Sometimes Lightning Strikes

image: public domain
public domain image

On Hannah’s last day at the beach, we took a long walk at low tide. Strolling along the tide flats, we searched for beach glass and admired the beautiful houses on the far end of the bay. As we walked, the wind picked up and the sky grew darker.

My sister, Laura, and her family were staying down the beach, so they walked out to join us. We talked, admired the kids’ shells, and enjoyed the morning. To our surprise, we heard thunder in the distance. No big deal, we figured, at least it’s not raining.

Then the sky grew darker still and lightening shot across the clouds. We decided to head back to the house, walking quickly. As we chatted, one of the girls said, “Mom, your hair is standing up. Does mine look funny too?” We looked at each other and laughed at the static electricity in our hair; Hannah and I took a picture.

Russ didn’t laugh, he grew serious, calling out, “Spread out everyone and run for the house. We need to get off the beach.”

We were still a long distance away from any kind of shelter, so we ran.  At first we took it lightly, I mean really, what were the chances of lightning striking us? But as I looked at my husband and children running toward the shore, sometimes through knee-deep water, I remembered something.

Tragedies happen – people die – God loves us and yet his will can be painful.

I was scared. I wondered what it would feel like to be struck by lightning. I wanted to pick Wogauyu up and carry him, but I knew we would be a slower and bigger target.

It seemed to take ages to get back to the shore, where we ran along the lower edges of the spit. Finally we were on the grass, walking up the path to the house. I didn’t feel safe until we were all inside, shielded from daggers of electricity.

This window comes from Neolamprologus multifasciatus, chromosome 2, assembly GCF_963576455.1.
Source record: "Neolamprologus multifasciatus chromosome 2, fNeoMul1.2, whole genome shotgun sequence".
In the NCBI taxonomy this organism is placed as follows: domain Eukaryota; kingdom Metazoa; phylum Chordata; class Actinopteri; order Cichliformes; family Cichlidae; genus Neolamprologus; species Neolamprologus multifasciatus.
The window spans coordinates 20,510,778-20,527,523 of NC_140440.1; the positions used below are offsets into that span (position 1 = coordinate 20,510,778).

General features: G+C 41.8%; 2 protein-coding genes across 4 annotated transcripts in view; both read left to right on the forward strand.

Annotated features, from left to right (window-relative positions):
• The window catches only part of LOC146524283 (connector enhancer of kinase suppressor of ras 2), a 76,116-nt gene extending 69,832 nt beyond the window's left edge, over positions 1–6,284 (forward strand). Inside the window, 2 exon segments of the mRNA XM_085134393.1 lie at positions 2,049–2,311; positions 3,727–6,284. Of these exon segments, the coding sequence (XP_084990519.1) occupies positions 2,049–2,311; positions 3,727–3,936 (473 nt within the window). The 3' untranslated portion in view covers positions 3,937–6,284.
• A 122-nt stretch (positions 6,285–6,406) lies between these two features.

My sense of security and my innocence are gone forever. I lost my daughter in a car accident. Six months later my firstborn son died.

I am confident of this, God is so much bigger, greater, wiser than I can possibly imagine, and this life on earth is shorter than it seems. I bend my knee to him. In light of eternity, our sufferings pass so quickly, but in this moment, right here, right now, my heart is fragile.

The Lord is my strength and my shield; in him my heart trusts, and I am helped; my heart exults and with my song I give thanks to him. Ps. 28:7

Lisa

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Let me introduce myself. Russ and I are the parents of twelve children by birth and adoption, and sometimes more through foster care. I'm the creator of One Thankful Mom which has been as much of a gift to me as to my readers. In 2011 I became a TBRI® Pracitioner* and have lived and breathed connected parenting ever since. I'm deeply honored to be the co-author, together with the late Dr. Karyn Purvis, of The Connected Parent; it is her final written work. I love speaking at events for adoptive and foster parents. I'm also the co-founder of The Adoption Connection, a podcast and resource site for adoptive moms. I mentor and encourage adoptive moms so you can find courage and hope in your journeys of loving your children well.

15 Comments

  1. Pam
    August 24, 2015

    You never chose to lose your innocence (to tragedy), but you have chosen to continue to build your life and faith in God. He is cherishing you even more because of that. As you draw closer and closer to Him, He will give you His Strength, and someday, somehow, may even restore. Be watching for His ways to do that, because He will not let you down.